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Jim Henson’s Labyrinth: Coronation #4 review: Simon Spurrier and Daniel Bayliss have done it yet again!

Simon Spurrier has proven once again that he is a masterful storyteller.

In the last issue we left with Maria having been captured by the Trawlers aboard their airship to be taken to the Owl King. While in her cell her captors return to throw in another prisoner who is none other than Sir Skubbin, the knight that she befriended when she first entered the Labyrinth. As Maria ties together bed sheets to attempt an escape, Sir Skubbin reveals to her that he has a skeleton key. The knight uses the key to open the door to the cell only to find the Night Troll Septimus on the other side waiting for them. The Owl King has sent Septimus to kill Maria. Maria quickly instructs Skubbin to use his key to release the other creatures in the cells beside them to distract the monster. One such creature is a living rose bush that bursts up out of the ship, sending Septimus into the air and causing the ship to crash into the waters below.

The story then turns to Maria’s husband Lord Albert Tyton aboard his ship en route back to England. Tyton is visited by the Owl King through a painting in his chambers. The Owl King warns Albert about the possibility of scandal if news of his marriage to Maria and the birth of their son ever got back to his father. He asks Lord Tyton what he would do to avoid that to which Albert replies that he would do anything.

Meanwhile Maria, Sir Skubbin, and the rose bush that they now have named Tangle, make their way to shore to regroup and decide where to go next. While they are discussing different options, Tangle says something that Maria’s mother used to say to her back in Venice. This makes Maria think that there’s something familiar about this walking rose bush that is more than meets the eye but she can’t put her finger on it. Maria then realizes that maybe the Labyrinth keeps changing because of her and her memories. She closes her eyes and starts walking. The three of them round a corner to find a gate leading to a cemetery with a giant mausoleum in the center. The mausoleum has the name of her husband “Tyton” engraved upon it. Maria explains to the other two that she has never seen this image before and it is not from her own mind.

The issue ends with the Owl King looming over Albert Tyton’s bed. Albert tells the Owl King about how his father would take him to the family crypt to show him how far the family line goes and how terrifying it was to him as a child. The Owl King tells Albert that terrifying is good and to concentrate on that.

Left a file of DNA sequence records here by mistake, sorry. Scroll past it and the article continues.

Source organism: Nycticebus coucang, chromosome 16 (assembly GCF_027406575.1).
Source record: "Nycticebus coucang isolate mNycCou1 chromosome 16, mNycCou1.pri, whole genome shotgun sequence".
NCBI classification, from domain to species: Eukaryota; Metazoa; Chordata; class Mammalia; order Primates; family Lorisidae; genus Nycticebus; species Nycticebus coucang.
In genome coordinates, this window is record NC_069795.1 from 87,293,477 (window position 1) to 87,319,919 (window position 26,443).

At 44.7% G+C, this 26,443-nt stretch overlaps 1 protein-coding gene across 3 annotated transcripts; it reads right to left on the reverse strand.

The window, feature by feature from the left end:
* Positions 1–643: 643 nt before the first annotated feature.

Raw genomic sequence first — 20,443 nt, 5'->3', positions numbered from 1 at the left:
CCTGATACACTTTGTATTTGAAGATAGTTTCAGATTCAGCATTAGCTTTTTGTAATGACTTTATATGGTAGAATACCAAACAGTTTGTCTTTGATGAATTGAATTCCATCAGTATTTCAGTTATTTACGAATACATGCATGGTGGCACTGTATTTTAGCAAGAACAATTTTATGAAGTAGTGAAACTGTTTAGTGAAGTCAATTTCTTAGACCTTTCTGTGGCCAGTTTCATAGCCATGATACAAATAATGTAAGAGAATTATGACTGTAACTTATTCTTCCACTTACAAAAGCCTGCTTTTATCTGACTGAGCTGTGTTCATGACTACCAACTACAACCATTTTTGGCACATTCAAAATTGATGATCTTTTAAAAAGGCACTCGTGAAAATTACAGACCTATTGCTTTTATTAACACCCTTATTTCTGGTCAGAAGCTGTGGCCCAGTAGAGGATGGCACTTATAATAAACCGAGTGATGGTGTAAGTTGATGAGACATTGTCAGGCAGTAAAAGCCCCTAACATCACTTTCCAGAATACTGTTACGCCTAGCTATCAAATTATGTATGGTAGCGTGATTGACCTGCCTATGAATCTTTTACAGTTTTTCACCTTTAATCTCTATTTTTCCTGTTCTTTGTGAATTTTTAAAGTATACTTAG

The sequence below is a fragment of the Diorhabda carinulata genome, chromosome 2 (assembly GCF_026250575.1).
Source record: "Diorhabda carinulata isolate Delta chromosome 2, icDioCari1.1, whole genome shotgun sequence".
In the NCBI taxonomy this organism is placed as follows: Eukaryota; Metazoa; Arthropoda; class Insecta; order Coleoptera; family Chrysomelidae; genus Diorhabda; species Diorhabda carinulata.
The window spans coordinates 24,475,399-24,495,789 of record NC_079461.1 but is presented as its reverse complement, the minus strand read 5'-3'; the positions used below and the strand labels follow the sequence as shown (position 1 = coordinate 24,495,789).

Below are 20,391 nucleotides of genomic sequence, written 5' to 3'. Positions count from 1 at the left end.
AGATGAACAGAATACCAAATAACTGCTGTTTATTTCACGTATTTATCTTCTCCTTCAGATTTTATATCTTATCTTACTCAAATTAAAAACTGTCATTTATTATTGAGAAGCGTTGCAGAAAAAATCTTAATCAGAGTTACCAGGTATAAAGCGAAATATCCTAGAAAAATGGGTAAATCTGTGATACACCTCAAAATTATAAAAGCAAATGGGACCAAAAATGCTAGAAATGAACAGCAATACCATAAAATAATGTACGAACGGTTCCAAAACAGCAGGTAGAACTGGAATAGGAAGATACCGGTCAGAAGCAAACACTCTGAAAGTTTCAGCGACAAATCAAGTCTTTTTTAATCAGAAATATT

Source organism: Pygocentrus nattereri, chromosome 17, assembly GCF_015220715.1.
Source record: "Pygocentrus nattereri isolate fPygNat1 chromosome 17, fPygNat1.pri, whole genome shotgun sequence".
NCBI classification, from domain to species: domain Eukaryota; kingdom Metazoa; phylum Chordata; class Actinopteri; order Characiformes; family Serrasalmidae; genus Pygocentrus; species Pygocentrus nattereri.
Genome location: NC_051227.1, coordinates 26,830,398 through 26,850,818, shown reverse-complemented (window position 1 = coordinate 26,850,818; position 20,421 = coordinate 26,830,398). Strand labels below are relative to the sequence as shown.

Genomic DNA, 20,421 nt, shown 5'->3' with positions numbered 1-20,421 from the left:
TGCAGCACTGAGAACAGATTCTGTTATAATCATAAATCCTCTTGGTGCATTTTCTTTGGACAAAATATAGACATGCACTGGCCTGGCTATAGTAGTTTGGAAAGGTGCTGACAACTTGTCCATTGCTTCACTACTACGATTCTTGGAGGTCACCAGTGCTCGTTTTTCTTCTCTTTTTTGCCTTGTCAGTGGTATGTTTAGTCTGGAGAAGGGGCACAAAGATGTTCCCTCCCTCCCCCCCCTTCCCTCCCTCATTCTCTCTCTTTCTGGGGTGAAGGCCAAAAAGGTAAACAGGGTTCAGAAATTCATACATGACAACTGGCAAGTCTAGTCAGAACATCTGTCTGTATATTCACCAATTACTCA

Simon Spurrier has proven once again that he is a masterful storyteller. With each issue of this series he builds and expands upon these characters in a way that is compelling and leaves the reader wanting more and more. This issue is no exception to that and he continues to tie in characters and events from the original film, whilst telling this new story of characters from the past. In the Labyrinth nothing is as it seems and anything seems possible. Spurrier captures this idea and spirit with every moment of this story. Just when you think that you have figured out what’s going on, he flips things around, putting the reader in a similar mental state as the characters trapped within the Labyrinth itself. This is brilliant storytelling at its best and this issue continues to push this world and story to a whole new level.

The images that Daniel Bayliss creates for this wonderful story are a feast on the eyes. He really captures the look and feel of the world of Labyrinth, making the story not only look fantastical and wondrous, but also beautiful and breathtaking at the same time. The action in this issue with the escape from the airship is exciting and fun. Dan Jackson continues to do an exemplary job at complementing this beautiful art that Bayless has laid upon the page. His use of color and shadow add such a depth to the amazing detail of Bayless’s art.

This fourth installment in this amazing 12 part series is nothing short of perfection. It’s action packed, humorous, and has some serious plot twists that will pave the way for some dramatic issues to follow. The writing is on point, the artwork is breathtaking, and every issue leaves you hanging off the final page in anticipation for the next issue to follow. This issue achieves that even more so this time around.

Jim Henson's Labyrinth: Coronation #4
Is it good?
It starts out action-packed, introduces us to new and interesting characters, gives us good more twists and turns. If you are a fan of Labyrinth and aren't already reading this incredible series then you are missing out.
Brilliant story writing that sucks the reader in and leave them wanting more
Gorgeous artwork that is exciting and pleasurable to look at.
The introduction of a new character that could potentially be pivotal to the story and issues to follow.
I honestly have nothing negative to say about this issue. I thoroughly enjoyed every moment of it and I am very excited to see when they take us!

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